Civil war between Burmese army and ethnic militias in Kachin and Shan States
KIA troops hit bridge linking Mandalay con Myitkyina to cut off army supplies. Overnight, three mines are set off near government sites in Kachin State capital. Humanitarian crisis gets worse as more than 2,000 people become refugees. Conflict area is now at risk of cholera risk.
Yangon (AsiaNews) – The States of Kachin and Shan, in northern Myanmar, are on the verge of civil war with local ethnic militias fighting Myanmar’s army. Mines have exploded, a bridge has been blown up, communication lines have been cut and people are dying in ambushes. The resulting humanitarian crisis is fast getting worse with some 2,000 people forced to flee their homes in Kachin territory. Activists and humanitarian associations have sounded the alarm. People are running out of food and medicine and there is a risk for outbreaks of cholera, flu and malaria.
Overnight, rebel troops from the Kachin Independence Army (KIA) blew up a bridge over the Namkoi River, which connected the city of Mandalay to Myitkyina, the state capital. The rebels targeted the sensitive site because it is used by government forces to bring in men and materiel.
On Tuesday night, they also set off three mines in quick succession in the state capital, targeting buildings of the military-backed Burmese government. There were no casualties.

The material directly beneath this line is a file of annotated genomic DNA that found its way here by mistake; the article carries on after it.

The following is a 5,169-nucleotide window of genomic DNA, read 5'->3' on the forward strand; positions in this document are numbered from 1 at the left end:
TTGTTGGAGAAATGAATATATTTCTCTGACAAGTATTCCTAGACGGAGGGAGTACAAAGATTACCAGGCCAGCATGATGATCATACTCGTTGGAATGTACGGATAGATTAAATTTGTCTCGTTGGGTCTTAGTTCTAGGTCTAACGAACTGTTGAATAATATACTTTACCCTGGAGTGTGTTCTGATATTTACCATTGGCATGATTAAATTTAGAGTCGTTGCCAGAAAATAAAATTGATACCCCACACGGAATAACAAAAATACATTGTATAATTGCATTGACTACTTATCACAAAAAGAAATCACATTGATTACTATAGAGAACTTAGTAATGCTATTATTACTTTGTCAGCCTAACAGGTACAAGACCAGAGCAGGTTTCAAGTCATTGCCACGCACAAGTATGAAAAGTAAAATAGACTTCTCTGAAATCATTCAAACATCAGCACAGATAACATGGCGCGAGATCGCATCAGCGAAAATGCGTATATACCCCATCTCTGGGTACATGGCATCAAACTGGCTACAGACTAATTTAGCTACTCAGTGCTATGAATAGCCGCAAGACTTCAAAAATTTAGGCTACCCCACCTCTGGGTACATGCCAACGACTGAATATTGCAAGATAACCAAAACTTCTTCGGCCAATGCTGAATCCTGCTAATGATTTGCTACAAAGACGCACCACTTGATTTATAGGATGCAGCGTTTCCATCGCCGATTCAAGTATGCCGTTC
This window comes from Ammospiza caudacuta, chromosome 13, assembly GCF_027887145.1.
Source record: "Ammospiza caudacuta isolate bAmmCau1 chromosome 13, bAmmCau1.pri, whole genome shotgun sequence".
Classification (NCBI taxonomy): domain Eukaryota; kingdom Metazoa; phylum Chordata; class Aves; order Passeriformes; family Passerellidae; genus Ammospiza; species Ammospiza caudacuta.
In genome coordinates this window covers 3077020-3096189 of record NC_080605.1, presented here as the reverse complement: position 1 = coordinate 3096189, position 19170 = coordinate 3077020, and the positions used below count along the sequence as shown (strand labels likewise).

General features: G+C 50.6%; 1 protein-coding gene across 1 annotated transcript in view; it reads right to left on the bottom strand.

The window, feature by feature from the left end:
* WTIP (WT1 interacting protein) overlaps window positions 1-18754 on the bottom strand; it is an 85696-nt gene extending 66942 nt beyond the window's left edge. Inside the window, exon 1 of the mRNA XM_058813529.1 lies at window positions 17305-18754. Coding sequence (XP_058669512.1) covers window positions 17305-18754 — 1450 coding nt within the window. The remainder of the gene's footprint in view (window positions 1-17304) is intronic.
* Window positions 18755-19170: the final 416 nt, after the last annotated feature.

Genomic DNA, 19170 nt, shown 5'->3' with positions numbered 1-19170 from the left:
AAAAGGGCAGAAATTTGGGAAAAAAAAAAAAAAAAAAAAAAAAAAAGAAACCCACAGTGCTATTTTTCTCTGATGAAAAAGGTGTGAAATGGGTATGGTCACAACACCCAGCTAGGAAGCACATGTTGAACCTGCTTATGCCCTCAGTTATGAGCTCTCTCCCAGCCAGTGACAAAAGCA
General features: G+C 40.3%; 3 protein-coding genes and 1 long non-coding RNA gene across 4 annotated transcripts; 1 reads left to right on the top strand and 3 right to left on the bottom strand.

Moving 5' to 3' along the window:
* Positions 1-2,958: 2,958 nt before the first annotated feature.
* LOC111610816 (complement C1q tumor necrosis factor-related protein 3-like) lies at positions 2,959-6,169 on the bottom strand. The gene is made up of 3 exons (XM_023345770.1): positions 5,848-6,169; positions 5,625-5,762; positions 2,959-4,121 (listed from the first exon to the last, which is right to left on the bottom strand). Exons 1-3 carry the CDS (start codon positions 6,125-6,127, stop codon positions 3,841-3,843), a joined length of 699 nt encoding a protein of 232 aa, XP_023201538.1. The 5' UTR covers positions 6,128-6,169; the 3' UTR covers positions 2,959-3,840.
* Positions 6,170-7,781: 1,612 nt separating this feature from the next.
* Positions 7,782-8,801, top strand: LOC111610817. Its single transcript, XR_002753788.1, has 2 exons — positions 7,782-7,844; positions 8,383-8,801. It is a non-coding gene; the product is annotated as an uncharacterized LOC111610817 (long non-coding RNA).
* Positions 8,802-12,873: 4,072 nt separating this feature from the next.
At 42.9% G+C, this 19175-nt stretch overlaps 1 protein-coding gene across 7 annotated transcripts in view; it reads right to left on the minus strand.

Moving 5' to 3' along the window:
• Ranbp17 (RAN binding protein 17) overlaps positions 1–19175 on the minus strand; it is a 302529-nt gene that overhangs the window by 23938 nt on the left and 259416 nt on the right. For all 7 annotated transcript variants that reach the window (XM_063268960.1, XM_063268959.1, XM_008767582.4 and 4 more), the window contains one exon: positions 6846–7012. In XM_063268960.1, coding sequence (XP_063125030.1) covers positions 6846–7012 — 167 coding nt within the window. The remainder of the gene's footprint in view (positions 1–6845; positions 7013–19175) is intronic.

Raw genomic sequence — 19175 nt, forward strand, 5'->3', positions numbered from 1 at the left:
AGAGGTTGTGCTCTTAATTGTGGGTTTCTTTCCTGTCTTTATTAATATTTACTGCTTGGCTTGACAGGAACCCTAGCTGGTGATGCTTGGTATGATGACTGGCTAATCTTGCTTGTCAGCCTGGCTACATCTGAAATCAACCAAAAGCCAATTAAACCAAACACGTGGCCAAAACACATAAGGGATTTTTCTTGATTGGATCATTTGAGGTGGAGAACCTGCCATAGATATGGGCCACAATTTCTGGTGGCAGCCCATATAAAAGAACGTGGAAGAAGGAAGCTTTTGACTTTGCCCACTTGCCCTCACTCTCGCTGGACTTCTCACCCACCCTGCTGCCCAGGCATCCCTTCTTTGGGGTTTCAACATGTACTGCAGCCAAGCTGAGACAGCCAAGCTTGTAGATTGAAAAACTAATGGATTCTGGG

The KIA, the second largest ethnic armed group in Myanmar, gave the green light to its soldiers to attack government troops as well as all government infrastructures.
The violence flared up on 9 June and the situation appears to be becoming more critical.
Sources told AsiaNews that ethnic militias are planning to attack government forces. An alliance among various minority groups, Kachin, Shan and others, could weaken the junta’s hold over the country. In fact, despite a recent handover of power to a civilian government, the military are the real power.
In the meantime, the humanitarian crisis in the conflict zone is getting worse. More than 2,000 Kachin refugees have had to abandon their homes and are now in need of food, shelter and medical assistance
Activists are concerned about possible outbreaks of malaria, flu and diarrhoea. Cases of cholera have also been reported, but no deaths so far.
Most of the refugees are from Momauk, Bhamo, Mansi and Waingmaw townships.
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